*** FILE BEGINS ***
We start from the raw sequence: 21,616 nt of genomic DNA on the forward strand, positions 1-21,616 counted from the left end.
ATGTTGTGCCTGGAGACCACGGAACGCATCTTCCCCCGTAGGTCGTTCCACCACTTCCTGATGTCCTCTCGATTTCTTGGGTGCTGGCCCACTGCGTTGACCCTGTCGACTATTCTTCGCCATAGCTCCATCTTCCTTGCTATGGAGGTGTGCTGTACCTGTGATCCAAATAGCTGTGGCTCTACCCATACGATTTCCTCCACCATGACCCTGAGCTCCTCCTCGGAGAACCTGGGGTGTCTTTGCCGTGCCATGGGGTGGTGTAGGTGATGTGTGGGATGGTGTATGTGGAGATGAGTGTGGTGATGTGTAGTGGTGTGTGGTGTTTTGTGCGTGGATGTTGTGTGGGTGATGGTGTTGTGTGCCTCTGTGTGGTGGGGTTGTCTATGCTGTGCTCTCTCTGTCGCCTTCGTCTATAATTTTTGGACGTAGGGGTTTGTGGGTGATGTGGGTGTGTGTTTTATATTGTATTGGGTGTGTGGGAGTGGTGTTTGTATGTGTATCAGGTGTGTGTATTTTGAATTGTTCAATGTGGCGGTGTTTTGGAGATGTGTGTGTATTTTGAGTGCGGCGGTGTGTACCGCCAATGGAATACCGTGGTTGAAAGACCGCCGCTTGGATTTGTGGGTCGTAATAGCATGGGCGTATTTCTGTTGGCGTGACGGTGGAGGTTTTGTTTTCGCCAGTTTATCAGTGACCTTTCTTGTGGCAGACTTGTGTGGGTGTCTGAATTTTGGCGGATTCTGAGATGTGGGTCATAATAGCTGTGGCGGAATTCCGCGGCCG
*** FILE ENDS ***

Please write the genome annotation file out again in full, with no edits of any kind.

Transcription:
We start from the raw sequence: 21,616 nt of genomic DNA on the forward strand, positions 1-21,616 counted from the left end.
ATGTTGTGCCTGGAGACCACGGAACGCATCTTCCCCCGTAGGTCGTTCCACCACTTCCTGATGTCCTCTCGATTTCTTGGGTGCTGGCCCACTGCGTTGACCCTGTCGACTATTCTTCGCCATAGCTCCATCTTCCTTGCTATGGAGGTGTGCTGTACCTGTGATCCAAATAGCTGTGGCTCTACCCATACGATTTCCTCCACCATGACCCTGAGCTCCTCCTCGGAGAACCTGGGGTGTCTTTGCCGTGCCATGGGGTGGTGTAGGTGATGTGTGGGATGGTGTATGTGGAGATGAGTGTGGTGATGTGTAGTGGTGTGTGGTGTTTTGTGCGTGGATGTTGTGTGGGTGATGGTGTTGTGTGCCTCTGTGTGGTGGGGTTGTCTATGCTGTGCTCTCTCTGTCGCCTTCGTCTATAATTTTTGGACGTAGGGGTTTGTGGGTGATGTGGGTGTGTGTTTTATATTGTATTGGGTGTGTGGGAGTGGTGTTTGTATGTGTATCAGGTGTGTGTATTTTGAATTGTTCAATGTGGCGGTGTTTTGGAGATGTGTGTGTATTTTGAGTGCGGCGGTGTGTACCGCCAATGGAATACCGTGGTTGAAAGACCGCCGCTTGGATTTGTGGGTCGTAATAGCATGGGCGTATTTCTGTTGGCGTGACGGTGGAGGTTTTGTTTTCGCCAGTTTATCAGTGACCTTTCTTGTGGCAGACTTGTGTGGGTGTCTGAATTTTGGCGGATTCTGAGATGTGGGTCATAATAGCTGTGGCGGAATTCCGCGGCCG